How to run a linux based home web server
There are plenty of places you can go if you just want to put up some static web pages for free, or very low cost. But costs go up very quickly if you need to do any more than that, or if you get spikes in traffic. Sometimes you need complete control over the server, and don't want to pay $20 to $40 a month for a VPS. In this article, I'll describe step by step how to set up a home web server using Ubuntu, capable of handling modest spikes in traffic.
There are several things you need:
- Domain name
- DNS server
- Web server software properly configured for your system
Many large internet providers forbid running any servers in their usage agreement. They might not actually check for a long time, but it's no fun to have your Internet cut off without warning after months with no problems. You can only do this if you are lucky enough to find an ISP that allows servers. In Canada, try Teksavvy.
You will want as high an uplink speed as you can get. Unless your website is extremely popular, bandwidth caps will not be an issue, but be aware of what they are.
Over your home internet connection, traffic will be naturally smoothed by the low uplink bandwidth. Incoming requests will be queued and served in order, not all at once. CPU speed is not going to be an issue, and a one GHz machine is plenty of power. Although this blog's web server has only 512 MB of memory, I recommend at least 1 GB of RAM.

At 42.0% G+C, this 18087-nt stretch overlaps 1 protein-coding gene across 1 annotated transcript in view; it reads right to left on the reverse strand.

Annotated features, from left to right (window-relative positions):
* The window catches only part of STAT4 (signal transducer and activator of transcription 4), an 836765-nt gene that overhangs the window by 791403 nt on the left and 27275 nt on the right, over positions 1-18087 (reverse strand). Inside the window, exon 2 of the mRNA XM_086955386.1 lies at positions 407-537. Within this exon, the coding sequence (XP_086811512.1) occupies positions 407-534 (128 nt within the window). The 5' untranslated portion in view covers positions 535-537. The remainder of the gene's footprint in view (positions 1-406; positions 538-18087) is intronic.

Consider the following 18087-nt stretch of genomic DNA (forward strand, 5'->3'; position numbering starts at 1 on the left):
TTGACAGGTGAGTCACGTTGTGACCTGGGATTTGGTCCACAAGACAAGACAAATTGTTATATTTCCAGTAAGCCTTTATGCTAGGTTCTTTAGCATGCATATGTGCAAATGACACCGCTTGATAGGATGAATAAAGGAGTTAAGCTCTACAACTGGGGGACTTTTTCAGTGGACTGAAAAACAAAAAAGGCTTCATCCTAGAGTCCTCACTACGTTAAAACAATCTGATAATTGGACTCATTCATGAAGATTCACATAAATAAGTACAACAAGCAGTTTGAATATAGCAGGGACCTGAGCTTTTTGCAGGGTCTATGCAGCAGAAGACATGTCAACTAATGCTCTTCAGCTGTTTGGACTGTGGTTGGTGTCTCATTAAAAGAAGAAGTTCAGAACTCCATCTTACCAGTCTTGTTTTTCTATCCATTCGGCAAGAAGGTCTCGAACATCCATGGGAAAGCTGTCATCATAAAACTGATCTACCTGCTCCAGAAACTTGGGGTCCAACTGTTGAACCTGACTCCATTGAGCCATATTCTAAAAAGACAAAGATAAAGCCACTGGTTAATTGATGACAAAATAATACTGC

Your router will also be an important part of the system, but quality varies. I have a Linksys WRT54GL. I downloaded and installed dd-wrt on it. The new firmware unlocks a lot of hidden features, including dynamic DNS updating. However, this is not strictly necessary, because your linux system can handle this step just as easily.
You can get a domain name for 10 to 15 dollars. Try DomainsAtCost or GoDaddy. After you buy one from a registrar, you will get an account with them. After logging in, you can renew the domain name. But the most important priviledge is to be able to set the name server. That will have to wait until the next step...
A few months after getting your domain name you will start getting emails from companies claiming they have registered it in another country, and offering to sell it back to you. You can safely ignore these scams.
Because your IP address will often change, you will need a dynamic DNS updating service. DynDns.com provides very good service, with updates taking effect within seconds. However, they do charge a fee. ZoneEdit provides a free service for up to five domains, although updates can take several minutes to propagate.
After signing up with a dynamic DNS updating service, you will get:
- a username and password
- IP addresses of nameservers
Configuring your serverInstall the latest Ubuntu Desktop edition, and then add the additional software you will need for web serving:
sudo apt-get install mysql-client mysql-server php5 apache2 php5-mysql ddclient
You will be prompted several times for your mysql root password. This is not the same as your linux root password. As long as you are behind a firewall, it is okay to press enter and leave it blank.